Tricia's suicide failed to make the necessary impact in part because of the involvement of "Pornstache." Up to that point he was so overtly comic that I had no emotional reaction to him covering up his part in Tricia's fate. You would assume that his utter indifference to her fate and Red's plot against him would turn him into the show's true villain. Instead that was the moment when the writing began to humanise him. Suddenly he was lonely and goofy and fell in love because he was so devoid of human contact. Don't mistake that story for clever, well rounded writing. It had no emotional resonance and so utterly failed in either task and drained the whole rape\pregnancy angle of any impact.

The fact that Mendez was not immediately charged for rape was indicative of another big problem for the show. The roles of the various guards and administrators was never adequately explained. It was not clear what the balance of power was between Healy, Caputo and Figueroa and their bickering meant nothing as a result. At one point Healy writes Alex and Piper up for the incident with the washing machine and yet it wasn't clear how serious that black mark was for either of them. Would it affect future appeals and thus sentence length?

The writers never treated any of those moments as more important than the Larry-Piper story either. When you treat rape or death like it's a B or C story you indicate to your audience that they can be distanced from the real emotions that go with those events. And ultimately that's what I think Orange's biggest problem is. I don't think Jenji Kohan really wants to get into the emotions of those moments, I think she just knows that drama TV shows need some drama.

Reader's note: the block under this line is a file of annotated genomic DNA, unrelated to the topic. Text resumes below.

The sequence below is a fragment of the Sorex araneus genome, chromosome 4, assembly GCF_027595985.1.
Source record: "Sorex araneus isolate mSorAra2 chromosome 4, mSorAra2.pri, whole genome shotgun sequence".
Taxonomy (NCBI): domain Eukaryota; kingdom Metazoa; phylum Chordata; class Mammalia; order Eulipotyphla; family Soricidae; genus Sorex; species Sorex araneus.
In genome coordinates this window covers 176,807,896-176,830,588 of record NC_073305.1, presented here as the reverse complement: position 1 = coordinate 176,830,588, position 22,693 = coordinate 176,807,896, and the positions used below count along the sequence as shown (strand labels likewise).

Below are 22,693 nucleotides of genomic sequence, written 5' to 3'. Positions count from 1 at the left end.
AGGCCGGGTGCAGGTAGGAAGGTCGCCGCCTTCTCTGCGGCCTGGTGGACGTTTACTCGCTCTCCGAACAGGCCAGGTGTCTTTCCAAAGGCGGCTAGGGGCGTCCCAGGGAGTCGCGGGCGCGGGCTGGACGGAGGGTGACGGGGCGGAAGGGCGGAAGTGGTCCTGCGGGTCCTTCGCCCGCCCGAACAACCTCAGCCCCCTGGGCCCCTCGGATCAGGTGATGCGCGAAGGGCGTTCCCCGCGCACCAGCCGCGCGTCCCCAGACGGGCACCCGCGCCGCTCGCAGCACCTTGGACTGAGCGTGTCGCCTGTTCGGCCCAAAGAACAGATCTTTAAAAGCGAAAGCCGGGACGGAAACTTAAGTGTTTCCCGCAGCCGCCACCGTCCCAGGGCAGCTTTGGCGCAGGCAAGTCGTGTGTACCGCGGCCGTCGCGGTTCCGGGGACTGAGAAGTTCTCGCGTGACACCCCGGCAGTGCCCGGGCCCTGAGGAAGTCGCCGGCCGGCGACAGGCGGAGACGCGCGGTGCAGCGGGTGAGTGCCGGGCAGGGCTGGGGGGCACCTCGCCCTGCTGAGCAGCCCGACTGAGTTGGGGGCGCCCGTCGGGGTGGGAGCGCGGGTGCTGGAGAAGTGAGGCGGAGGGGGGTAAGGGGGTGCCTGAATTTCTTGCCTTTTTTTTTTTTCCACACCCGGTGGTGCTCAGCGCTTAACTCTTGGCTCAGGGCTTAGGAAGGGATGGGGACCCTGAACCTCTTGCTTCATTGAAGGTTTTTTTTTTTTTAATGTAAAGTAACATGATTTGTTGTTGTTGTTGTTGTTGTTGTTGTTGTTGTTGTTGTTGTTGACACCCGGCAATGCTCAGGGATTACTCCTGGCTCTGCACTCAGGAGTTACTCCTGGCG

I think the show she really wants to make is one with the Christmas Pageant in it. It was a perfectly pleasant sequence about how all these women have talent and can make you smile and feel warm. But it was lightweight. It didn't focus on the far more interesting realities of prison life. Similarly most of the flashbacks we saw were the same story in different forms. A young woman who is trapped in some way by her family, her desires and the expectations of the world. So she ends up committing a crime and that's why she's in prison - she's not a bad person, she got a raw deal. That's fine for one persons story but it's not a reflection of the failed education and poverty that leads to so many broken lives.

I have no problem with a lightweight prison show. A heart-warming presentation about a minimum security prison which only wants to hint at real darkness could work fine. But Orange kept bringing much darker ideas into play and botched them all. And although many of those minor characters were entertaining, I would struggle to think of any who I really care about. They all received their little moment of attention and then went back to the chorus.

I also feel that the Netflix model encourages show runners to ignore the value of a good self contained episode. The fact that there were multiple flashbacks from different characters in some episodes shows a lack of focus. None of the flashbacks generated the kind of sympathy and empathy which Lost rode to massive success. And no episode ended with an emotional point driven home where it would stay with you and become memorable.

Conclusion: I watched Orange with my girlfriend who felt similarly engaged but disappointed with the show. The writing seemed to constantly introduce interesting ideas and then do nothing with them. Or put characters in emotional situations and then have them drift out of them. I can't conclude with anything other than disappointment when thirteen episodes in I have no moment to point to where the show nailed something and made me feel. However the show is not an utter failure because I happily watched all of it and would watch more.